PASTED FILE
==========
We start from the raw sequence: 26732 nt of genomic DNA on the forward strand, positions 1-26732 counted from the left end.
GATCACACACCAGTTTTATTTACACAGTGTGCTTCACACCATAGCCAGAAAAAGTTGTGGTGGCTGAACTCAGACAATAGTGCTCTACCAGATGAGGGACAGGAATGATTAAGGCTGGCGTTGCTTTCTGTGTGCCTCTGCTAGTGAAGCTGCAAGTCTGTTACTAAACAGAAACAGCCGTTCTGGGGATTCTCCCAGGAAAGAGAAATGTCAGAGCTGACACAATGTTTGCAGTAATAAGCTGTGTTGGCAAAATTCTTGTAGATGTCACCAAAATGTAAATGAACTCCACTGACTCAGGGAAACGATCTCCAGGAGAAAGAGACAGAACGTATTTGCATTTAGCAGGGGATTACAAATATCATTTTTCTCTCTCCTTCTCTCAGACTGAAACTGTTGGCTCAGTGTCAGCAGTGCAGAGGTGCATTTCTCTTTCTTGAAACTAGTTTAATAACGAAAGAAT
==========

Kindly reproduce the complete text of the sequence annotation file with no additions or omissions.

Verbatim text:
We start from the raw sequence: 26732 nt of genomic DNA on the forward strand, positions 1-26732 counted from the left end.
GATCACACACCAGTTTTATTTACACAGTGTGCTTCACACCATAGCCAGAAAAAGTTGTGGTGGCTGAACTCAGACAATAGTGCTCTACCAGATGAGGGACAGGAATGATTAAGGCTGGCGTTGCTTTCTGTGTGCCTCTGCTAGTGAAGCTGCAAGTCTGTTACTAAACAGAAACAGCCGTTCTGGGGATTCTCCCAGGAAAGAGAAATGTCAGAGCTGACACAATGTTTGCAGTAATAAGCTGTGTTGGCAAAATTCTTGTAGATGTCACCAAAATGTAAATGAACTCCACTGACTCAGGGAAACGATCTCCAGGAGAAAGAGACAGAACGTATTTGCATTTAGCAGGGGATTACAAATATCATTTTTCTCTCTCCTTCTCTCAGACTGAAACTGTTGGCTCAGTGTCAGCAGTGCAGAGGTGCATTTCTCTTTCTTGAAACTAGTTTAATAACGAAAGAAT